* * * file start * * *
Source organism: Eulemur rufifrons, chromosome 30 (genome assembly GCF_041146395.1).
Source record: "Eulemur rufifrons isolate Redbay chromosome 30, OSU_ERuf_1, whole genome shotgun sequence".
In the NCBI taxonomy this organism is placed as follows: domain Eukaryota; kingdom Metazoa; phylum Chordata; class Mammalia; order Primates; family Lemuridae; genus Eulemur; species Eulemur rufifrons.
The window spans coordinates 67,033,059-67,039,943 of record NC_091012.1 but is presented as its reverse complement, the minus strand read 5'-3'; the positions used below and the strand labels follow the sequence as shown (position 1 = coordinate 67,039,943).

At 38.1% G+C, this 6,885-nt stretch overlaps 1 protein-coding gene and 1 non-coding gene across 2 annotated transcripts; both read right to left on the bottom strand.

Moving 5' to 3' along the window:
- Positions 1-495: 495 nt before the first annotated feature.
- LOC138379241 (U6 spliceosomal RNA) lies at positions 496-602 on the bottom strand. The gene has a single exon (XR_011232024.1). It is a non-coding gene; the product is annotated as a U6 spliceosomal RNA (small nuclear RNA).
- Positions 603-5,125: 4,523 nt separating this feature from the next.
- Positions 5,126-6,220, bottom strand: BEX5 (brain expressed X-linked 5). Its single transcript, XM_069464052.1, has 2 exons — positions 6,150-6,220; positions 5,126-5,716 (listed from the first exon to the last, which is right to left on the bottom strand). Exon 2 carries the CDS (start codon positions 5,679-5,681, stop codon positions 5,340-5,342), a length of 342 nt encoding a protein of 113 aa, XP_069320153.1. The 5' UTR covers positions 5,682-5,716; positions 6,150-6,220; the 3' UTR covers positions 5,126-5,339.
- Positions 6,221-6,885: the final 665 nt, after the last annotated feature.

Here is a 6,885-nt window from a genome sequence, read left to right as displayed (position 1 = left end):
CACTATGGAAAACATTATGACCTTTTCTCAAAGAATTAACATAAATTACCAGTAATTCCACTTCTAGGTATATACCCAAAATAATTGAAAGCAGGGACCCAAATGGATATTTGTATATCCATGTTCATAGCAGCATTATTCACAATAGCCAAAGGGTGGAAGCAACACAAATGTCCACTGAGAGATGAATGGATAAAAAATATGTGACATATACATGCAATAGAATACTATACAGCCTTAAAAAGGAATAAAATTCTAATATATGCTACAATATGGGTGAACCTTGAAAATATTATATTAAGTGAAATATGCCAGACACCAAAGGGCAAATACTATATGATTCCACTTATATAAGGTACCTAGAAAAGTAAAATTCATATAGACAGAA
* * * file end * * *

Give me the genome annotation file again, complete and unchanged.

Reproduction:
Source organism: Eulemur rufifrons, chromosome 30 (genome assembly GCF_041146395.1).
Source record: "Eulemur rufifrons isolate Redbay chromosome 30, OSU_ERuf_1, whole genome shotgun sequence".
In the NCBI taxonomy this organism is placed as follows: domain Eukaryota; kingdom Metazoa; phylum Chordata; class Mammalia; order Primates; family Lemuridae; genus Eulemur; species Eulemur rufifrons.
The window spans coordinates 67,033,059-67,039,943 of record NC_091012.1 but is presented as its reverse complement, the minus strand read 5'-3'; the positions used below and the strand labels follow the sequence as shown (position 1 = coordinate 67,039,943).

At 38.1% G+C, this 6,885-nt stretch overlaps 1 protein-coding gene and 1 non-coding gene across 2 annotated transcripts; both read right to left on the bottom strand.

Moving 5' to 3' along the window:
- Positions 1-495: 495 nt before the first annotated feature.
- LOC138379241 (U6 spliceosomal RNA) lies at positions 496-602 on the bottom strand. The gene has a single exon (XR_011232024.1). It is a non-coding gene; the product is annotated as a U6 spliceosomal RNA (small nuclear RNA).
- Positions 603-5,125: 4,523 nt separating this feature from the next.
- Positions 5,126-6,220, bottom strand: BEX5 (brain expressed X-linked 5). Its single transcript, XM_069464052.1, has 2 exons — positions 6,150-6,220; positions 5,126-5,716 (listed from the first exon to the last, which is right to left on the bottom strand). Exon 2 carries the CDS (start codon positions 5,679-5,681, stop codon positions 5,340-5,342), a length of 342 nt encoding a protein of 113 aa, XP_069320153.1. The 5' UTR covers positions 5,682-5,716; positions 6,150-6,220; the 3' UTR covers positions 5,126-5,339.
- Positions 6,221-6,885: the final 665 nt, after the last annotated feature.

Here is a 6,885-nt window from a genome sequence, read left to right as displayed (position 1 = left end):
CACTATGGAAAACATTATGACCTTTTCTCAAAGAATTAACATAAATTACCAGTAATTCCACTTCTAGGTATATACCCAAAATAATTGAAAGCAGGGACCCAAATGGATATTTGTATATCCATGTTCATAGCAGCATTATTCACAATAGCCAAAGGGTGGAAGCAACACAAATGTCCACTGAGAGATGAATGGATAAAAAATATGTGACATATACATGCAATAGAATACTATACAGCCTTAAAAAGGAATAAAATTCTAATATATGCTACAATATGGGTGAACCTTGAAAATATTATATTAAGTGAAATATGCCAGACACCAAAGGGCAAATACTATATGATTCCACTTATATAAGGTACCTAGAAAAGTAAAATTCATATAGACAGAA